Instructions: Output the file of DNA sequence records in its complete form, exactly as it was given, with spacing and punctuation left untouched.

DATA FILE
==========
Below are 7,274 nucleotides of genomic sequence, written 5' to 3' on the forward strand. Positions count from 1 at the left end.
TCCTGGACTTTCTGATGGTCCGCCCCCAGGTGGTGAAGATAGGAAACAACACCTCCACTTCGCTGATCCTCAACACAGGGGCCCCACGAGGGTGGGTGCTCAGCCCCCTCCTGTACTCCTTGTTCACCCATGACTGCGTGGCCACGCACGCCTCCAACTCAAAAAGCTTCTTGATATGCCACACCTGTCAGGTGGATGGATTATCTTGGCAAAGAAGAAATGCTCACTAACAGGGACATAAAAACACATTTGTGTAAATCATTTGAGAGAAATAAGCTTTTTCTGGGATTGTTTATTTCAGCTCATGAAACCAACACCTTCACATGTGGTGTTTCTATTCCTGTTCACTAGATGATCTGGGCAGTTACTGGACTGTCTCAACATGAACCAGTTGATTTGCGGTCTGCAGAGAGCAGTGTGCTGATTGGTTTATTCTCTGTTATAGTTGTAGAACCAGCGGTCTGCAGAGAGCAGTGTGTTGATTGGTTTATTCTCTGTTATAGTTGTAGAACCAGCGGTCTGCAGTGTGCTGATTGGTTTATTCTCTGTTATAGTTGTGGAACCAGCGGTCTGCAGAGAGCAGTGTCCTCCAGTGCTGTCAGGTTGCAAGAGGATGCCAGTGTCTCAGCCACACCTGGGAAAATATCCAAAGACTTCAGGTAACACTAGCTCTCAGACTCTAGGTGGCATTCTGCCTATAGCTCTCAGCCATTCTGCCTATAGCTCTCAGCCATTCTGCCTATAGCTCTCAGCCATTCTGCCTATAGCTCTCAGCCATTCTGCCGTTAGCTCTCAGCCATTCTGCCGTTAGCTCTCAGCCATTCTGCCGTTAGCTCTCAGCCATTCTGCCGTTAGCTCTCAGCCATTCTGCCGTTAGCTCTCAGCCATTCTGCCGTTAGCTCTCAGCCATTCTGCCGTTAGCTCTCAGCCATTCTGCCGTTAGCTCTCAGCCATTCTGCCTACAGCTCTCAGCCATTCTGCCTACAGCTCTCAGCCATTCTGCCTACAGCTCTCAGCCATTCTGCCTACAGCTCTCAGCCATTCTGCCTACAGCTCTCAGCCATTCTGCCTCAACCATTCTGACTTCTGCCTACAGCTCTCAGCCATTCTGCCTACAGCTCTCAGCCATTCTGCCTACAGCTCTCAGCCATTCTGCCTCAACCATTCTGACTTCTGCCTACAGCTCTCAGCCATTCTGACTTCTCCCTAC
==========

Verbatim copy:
Below are 7,274 nucleotides of genomic sequence, written 5' to 3' on the forward strand. Positions count from 1 at the left end.
TCCTGGACTTTCTGATGGTCCGCCCCCAGGTGGTGAAGATAGGAAACAACACCTCCACTTCGCTGATCCTCAACACAGGGGCCCCACGAGGGTGGGTGCTCAGCCCCCTCCTGTACTCCTTGTTCACCCATGACTGCGTGGCCACGCACGCCTCCAACTCAAAAAGCTTCTTGATATGCCACACCTGTCAGGTGGATGGATTATCTTGGCAAAGAAGAAATGCTCACTAACAGGGACATAAAAACACATTTGTGTAAATCATTTGAGAGAAATAAGCTTTTTCTGGGATTGTTTATTTCAGCTCATGAAACCAACACCTTCACATGTGGTGTTTCTATTCCTGTTCACTAGATGATCTGGGCAGTTACTGGACTGTCTCAACATGAACCAGTTGATTTGCGGTCTGCAGAGAGCAGTGTGCTGATTGGTTTATTCTCTGTTATAGTTGTAGAACCAGCGGTCTGCAGAGAGCAGTGTGTTGATTGGTTTATTCTCTGTTATAGTTGTAGAACCAGCGGTCTGCAGTGTGCTGATTGGTTTATTCTCTGTTATAGTTGTGGAACCAGCGGTCTGCAGAGAGCAGTGTCCTCCAGTGCTGTCAGGTTGCAAGAGGATGCCAGTGTCTCAGCCACACCTGGGAAAATATCCAAAGACTTCAGGTAACACTAGCTCTCAGACTCTAGGTGGCATTCTGCCTATAGCTCTCAGCCATTCTGCCTATAGCTCTCAGCCATTCTGCCTATAGCTCTCAGCCATTCTGCCTATAGCTCTCAGCCATTCTGCCGTTAGCTCTCAGCCATTCTGCCGTTAGCTCTCAGCCATTCTGCCGTTAGCTCTCAGCCATTCTGCCGTTAGCTCTCAGCCATTCTGCCGTTAGCTCTCAGCCATTCTGCCGTTAGCTCTCAGCCATTCTGCCGTTAGCTCTCAGCCATTCTGCCGTTAGCTCTCAGCCATTCTGCCTACAGCTCTCAGCCATTCTGCCTACAGCTCTCAGCCATTCTGCCTACAGCTCTCAGCCATTCTGCCTACAGCTCTCAGCCATTCTGCCTACAGCTCTCAGCCATTCTGCCTCAACCATTCTGACTTCTGCCTACAGCTCTCAGCCATTCTGCCTACAGCTCTCAGCCATTCTGCCTACAGCTCTCAGCCATTCTGCCTCAACCATTCTGACTTCTGCCTACAGCTCTCAGCCATTCTGACTTCTCCCTAC